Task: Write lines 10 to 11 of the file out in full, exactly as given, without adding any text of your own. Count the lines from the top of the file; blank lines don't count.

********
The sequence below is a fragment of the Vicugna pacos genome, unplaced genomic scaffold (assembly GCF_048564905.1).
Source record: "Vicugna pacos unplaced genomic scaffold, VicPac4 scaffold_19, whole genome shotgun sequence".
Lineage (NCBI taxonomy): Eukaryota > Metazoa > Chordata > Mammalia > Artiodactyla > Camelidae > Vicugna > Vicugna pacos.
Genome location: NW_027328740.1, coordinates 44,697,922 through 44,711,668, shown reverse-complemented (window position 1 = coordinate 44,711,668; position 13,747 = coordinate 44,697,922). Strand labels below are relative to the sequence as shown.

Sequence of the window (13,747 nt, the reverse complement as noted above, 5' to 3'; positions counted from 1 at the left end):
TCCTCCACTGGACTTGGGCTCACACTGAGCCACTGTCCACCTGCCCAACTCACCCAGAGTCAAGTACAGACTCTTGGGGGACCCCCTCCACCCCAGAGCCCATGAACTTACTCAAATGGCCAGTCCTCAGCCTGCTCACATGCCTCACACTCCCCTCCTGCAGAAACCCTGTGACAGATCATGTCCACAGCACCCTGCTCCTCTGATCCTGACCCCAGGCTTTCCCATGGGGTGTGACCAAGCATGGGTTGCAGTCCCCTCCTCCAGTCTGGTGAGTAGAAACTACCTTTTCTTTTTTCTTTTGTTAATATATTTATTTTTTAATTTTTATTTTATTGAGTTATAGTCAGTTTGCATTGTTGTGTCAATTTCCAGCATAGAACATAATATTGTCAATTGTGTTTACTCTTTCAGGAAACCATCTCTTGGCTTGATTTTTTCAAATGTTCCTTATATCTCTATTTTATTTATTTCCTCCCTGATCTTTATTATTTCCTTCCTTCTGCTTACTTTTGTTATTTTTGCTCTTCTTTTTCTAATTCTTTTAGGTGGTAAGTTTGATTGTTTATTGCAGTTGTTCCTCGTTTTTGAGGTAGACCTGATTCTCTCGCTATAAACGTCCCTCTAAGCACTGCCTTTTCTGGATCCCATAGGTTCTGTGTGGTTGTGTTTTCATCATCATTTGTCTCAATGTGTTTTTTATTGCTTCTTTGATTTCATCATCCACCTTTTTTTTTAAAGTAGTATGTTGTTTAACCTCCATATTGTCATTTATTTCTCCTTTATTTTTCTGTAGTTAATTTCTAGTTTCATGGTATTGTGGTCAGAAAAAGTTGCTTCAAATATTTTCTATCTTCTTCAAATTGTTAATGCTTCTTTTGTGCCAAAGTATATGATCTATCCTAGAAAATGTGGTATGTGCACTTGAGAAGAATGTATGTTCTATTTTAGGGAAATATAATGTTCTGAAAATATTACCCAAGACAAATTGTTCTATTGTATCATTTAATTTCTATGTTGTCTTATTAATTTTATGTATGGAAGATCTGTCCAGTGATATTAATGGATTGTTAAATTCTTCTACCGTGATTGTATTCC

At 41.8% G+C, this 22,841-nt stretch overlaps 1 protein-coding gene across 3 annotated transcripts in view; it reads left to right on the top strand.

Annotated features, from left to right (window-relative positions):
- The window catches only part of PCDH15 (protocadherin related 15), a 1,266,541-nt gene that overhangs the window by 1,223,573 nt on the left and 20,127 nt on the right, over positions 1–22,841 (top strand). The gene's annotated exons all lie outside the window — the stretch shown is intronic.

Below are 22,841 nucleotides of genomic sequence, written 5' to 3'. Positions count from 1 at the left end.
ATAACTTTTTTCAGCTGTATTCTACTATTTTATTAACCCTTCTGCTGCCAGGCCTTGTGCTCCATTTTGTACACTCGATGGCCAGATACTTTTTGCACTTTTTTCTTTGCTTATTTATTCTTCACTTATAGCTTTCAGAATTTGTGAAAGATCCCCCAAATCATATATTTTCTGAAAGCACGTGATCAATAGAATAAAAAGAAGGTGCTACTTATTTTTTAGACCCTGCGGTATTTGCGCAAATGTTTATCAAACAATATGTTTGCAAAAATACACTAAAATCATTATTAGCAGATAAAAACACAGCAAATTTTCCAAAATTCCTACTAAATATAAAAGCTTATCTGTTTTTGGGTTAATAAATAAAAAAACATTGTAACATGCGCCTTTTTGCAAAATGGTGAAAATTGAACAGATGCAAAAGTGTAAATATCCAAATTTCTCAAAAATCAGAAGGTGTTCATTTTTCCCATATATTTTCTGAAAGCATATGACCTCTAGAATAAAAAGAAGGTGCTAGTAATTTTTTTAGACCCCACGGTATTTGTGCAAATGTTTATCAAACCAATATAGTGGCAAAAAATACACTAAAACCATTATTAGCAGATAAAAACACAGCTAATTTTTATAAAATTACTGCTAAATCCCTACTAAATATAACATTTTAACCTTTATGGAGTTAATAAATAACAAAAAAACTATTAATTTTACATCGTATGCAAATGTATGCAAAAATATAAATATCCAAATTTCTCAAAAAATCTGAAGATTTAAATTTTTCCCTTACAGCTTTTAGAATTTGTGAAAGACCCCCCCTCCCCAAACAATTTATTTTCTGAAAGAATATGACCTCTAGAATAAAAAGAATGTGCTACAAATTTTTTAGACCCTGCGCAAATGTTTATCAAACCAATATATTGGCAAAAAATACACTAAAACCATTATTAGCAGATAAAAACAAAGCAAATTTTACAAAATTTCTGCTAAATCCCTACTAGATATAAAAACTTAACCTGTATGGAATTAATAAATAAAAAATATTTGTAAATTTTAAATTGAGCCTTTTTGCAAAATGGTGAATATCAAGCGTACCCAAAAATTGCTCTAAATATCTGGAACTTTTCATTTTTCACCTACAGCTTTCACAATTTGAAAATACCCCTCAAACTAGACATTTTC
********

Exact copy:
Below are 22,841 nucleotides of genomic sequence, written 5' to 3'. Positions count from 1 at the left end.
ATAACTTTTTTCAGCTGTATTCTACTATTTTATTAACCCTTCTGCTGCCAGGCCTTGTGCTCCATTTTGTACACTCGATGGCCAGATACTTTTTGCACTTTTTTCTTTGCTTATTTATTCTTCACTTATAGCTTTCAGAATTTGTGAAAGATCCCCCAAATCATATATTTTCTGAAAGCACGTGATCAATAGAATAAAAAGAAGGTGCTACTTATTTTTTAGACCCTGCGGTATTTGCGCAAATGTTTATCAAACAATATGTTTGCAAAAATACACTAAAATCATTATTAGCAGATAAAAACACAGCAAATTTTCCAAAATTCCTACTAAATATAAAAGCTTATCTGTTTTTGGGTTAATAAATAAAAAAACATTGTAACATGCGCCTTTTTGCAAAATGGTGAAAATTGAACAGATGCAAAAGTGTAAATATCCAAATTTCTCAAAAATCAGAAGGTGTTCATTTTTCCCATATATTTTCTGAAAGCATATGACCTCTAGAATAAAAAGAAGGTGCTAGTAATTTTTTTAGACCCCACGGTATTTGTGCAAATGTTTATCAAACCAATATAGTGGCAAAAAATACACTAAAACCATTATTAGCAGATAAAAACACAGCTAATTTTTATAAAATTACTGCTAAATCCCTACTAAATATAACATTTTAACCTTTATGGAGTTAATAAATAACAAAAAAACTATTAATTTTACATCGTATGCAAATGTATGCAAAAATATAAATATCCAAATTTCTCAAAAAATCTGAAGATTTAAATTTTTCCCTTACAGCTTTTAGAATTTGTGAAAGACCCCCCCTCCCCAAACAATTTATTTTCTGAAAGAATATGACCTCTAGAATAAAAAGAATGTGCTACAAATTTTTTAGACCCTGCGCAAATGTTTATCAAACCAATATATTGGCAAAAAATACACTAAAACCATTATTAGCAGATAAAAACAAAGCAAATTTTACAAAATTTCTGCTAAATCCCTACTAGATATAAAAACTTAACCTGTATGGAATTAATAAATAAAAAATATTTGTAAATTTTAAATTGAGCCTTTTTGCAAAATGGTGAATATCAAGCGTACCCAAAAATTGCTCTAAATATCTGGAACTTTTCATTTTTCACCTACAGCTTTCACAATTTGAAAATACCCCTCAAACTAGACATTTTC